In July 2015, the FASB issued Accounting Standards Board Update No. 2015-11: Simplifying the Measurement of Inventory (Topic 330) (“ASU 2015-11”) as part of the FASB simplification initiative. ASU 2015-11 replaces the existing concept of market value of inventory (where market was defined as replacement cost, with a ceiling of net realizable value and floor of net realizable value less a normal profit margin) with the single measurement of net realizable value. The guidance is effective for annual periods beginning after December 15, 2016, including interim periods within that reporting period. The Company adopted ASU 2015-11 as of January 1, 2017 and adoption of this standard had no impact on the Company’s financial statements.

In March 2016, the FASB issued Accounting Standards Board Update No. 2016-07: Simplifying the Transition to the Equity Method of Accounting (Topic 323) (“ASU 2016-07”) as part of the FASB simplification initiative. ASU 2016-07 eliminates the requirement that when an existing investment qualifies for use of the equity method, an investor adjust the investment, results of operations and retained earnings retroactively as if the equity method has been in effect in all previous periods that the investment had been held. Under the new guidance, the equity method investor is only required to adopt the equity method as of the date the investment qualifies for the equity method, with no retrospective adjustment required. The guidance is effective for annual periods beginning after December 15, 2016, including interim periods within that reporting period. The Company adopted ASU 2016-07 as of January 1, 2017 and adoption of this standard had no impact on the Company’s financial statements.

In March 2016, the FASB issued Accounting Standards Board Update No. 2016-09: Improvements to Employee Share-Based Payment Accounting (Topic 718) (“ASU 2016-09”) as part of the FASB simplification initiative. ASU 2016-09 simplifies various aspects of share-based payment accounting, including the income tax consequences, classification of equity awards as either equity or liabilities and classification on the statement of cash flows. The guidance is effective for annual periods beginning after December 15, 2016, including interim periods within that reporting period. The Company adopted ASU 2016-09 as of January 1, 2017 and adoption of this standard had no impact on the Company’s financial statements.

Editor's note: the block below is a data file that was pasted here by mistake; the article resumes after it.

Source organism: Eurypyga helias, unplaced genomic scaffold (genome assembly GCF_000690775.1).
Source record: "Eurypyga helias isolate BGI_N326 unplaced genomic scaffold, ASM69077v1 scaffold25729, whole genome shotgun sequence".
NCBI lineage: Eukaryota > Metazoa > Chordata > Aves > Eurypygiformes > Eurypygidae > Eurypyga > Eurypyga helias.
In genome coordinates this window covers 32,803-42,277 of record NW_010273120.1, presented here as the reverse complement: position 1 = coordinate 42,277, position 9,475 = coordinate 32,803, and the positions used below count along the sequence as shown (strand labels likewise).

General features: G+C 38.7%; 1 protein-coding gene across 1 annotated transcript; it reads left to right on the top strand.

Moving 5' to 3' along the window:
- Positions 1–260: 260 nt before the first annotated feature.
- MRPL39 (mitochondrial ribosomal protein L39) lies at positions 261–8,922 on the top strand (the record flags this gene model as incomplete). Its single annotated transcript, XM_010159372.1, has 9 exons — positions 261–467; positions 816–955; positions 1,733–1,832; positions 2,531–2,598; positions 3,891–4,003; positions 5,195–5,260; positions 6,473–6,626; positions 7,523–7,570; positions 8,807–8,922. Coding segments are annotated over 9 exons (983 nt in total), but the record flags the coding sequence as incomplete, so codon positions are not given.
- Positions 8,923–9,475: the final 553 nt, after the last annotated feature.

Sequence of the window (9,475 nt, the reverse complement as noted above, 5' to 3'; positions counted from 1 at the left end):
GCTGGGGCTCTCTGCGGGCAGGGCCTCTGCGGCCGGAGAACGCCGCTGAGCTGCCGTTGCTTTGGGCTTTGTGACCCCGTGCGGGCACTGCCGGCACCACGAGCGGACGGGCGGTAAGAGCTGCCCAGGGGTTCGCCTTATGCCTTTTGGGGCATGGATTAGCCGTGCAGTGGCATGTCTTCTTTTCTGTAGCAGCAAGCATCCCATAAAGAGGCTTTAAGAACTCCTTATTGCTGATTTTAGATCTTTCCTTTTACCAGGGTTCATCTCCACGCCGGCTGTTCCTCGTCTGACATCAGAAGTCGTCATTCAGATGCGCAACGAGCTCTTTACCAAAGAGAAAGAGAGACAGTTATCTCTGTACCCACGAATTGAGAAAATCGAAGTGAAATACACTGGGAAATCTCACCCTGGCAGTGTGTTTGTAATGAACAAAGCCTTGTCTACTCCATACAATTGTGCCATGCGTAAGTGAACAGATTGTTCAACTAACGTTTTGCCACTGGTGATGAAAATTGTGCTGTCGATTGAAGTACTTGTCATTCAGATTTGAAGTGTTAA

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3. Business Realignment
    
In the first quarter of 2016, the Company announced a planned rationalization at its Norco, LA manufacturing facility within its Epoxy, Phenolic and Coating Resins segment, and production was ceased at this facility during the second quarter of 2016. As a result of this facility rationalization, the Company recorded one-time costs in 2016 related to the early termination of certain contracts for utilities, site services, raw materials and other items. The Company also recorded a conditional asset retirement obligation (“ARO”) in 2016 related to certain contractually obligated future demolition, decontamination and repair costs associated with this facility rationalization. The Company does not expect to incur any additional contract termination or ARO charges related to this facility rationalization.

The table below summarizes the changes in the liabilities recorded related to contract termination costs and ARO from December 31, 2016 to June 30, 2017, all of which are included in “Other current liabilities” in the unaudited Condensed Consolidated Balance Sheets.
 
Contract Termination Costs
 
Asset Retirement Obligation
 
Total
Accrued liability at December 31, 2016
$
18

 
$
13

 
$
31

Activity (1)
(12
)
 
(10
)
 
(22
)
Accrued liability at June 30, 2017
$
6

 
$
3

 
$
9

(1)         These amounts include $21 of cash payments during the six months ended June 30, 2017 and $1 of these amounts are included in “Accounts payable” in the unaudited Condensed Consolidated Balance Sheets as of June 30, 2017.

As a result of the announcement of the Norco facility rationalization, the estimated useful lives of certain long-lived assets related to this facility were shortened, and consequently, during the three months and six months ended June 30, 2016, the Company incurred $30 and $76, respectively, of accelerated depreciation related to these assets, which is included in “Cost of sales” in the unaudited Condensed Consolidated Statements of Operations. These assets were fully depreciated in the second quarter of 2016. In addition, at June 30, 2016 the Company recorded a conditional ARO of $30 related to certain contractually obligated future demolition, decontamination and repair costs associated with this facility rationalization. During the three months ended June 30, 2016, the Company recorded an additional $30 of accelerated depreciation related to this ARO, which is also included in “Cost of sales” in the unaudited Condensed Consolidated Statements of Operations, rendering this item fully depreciated as of June 30, 2016.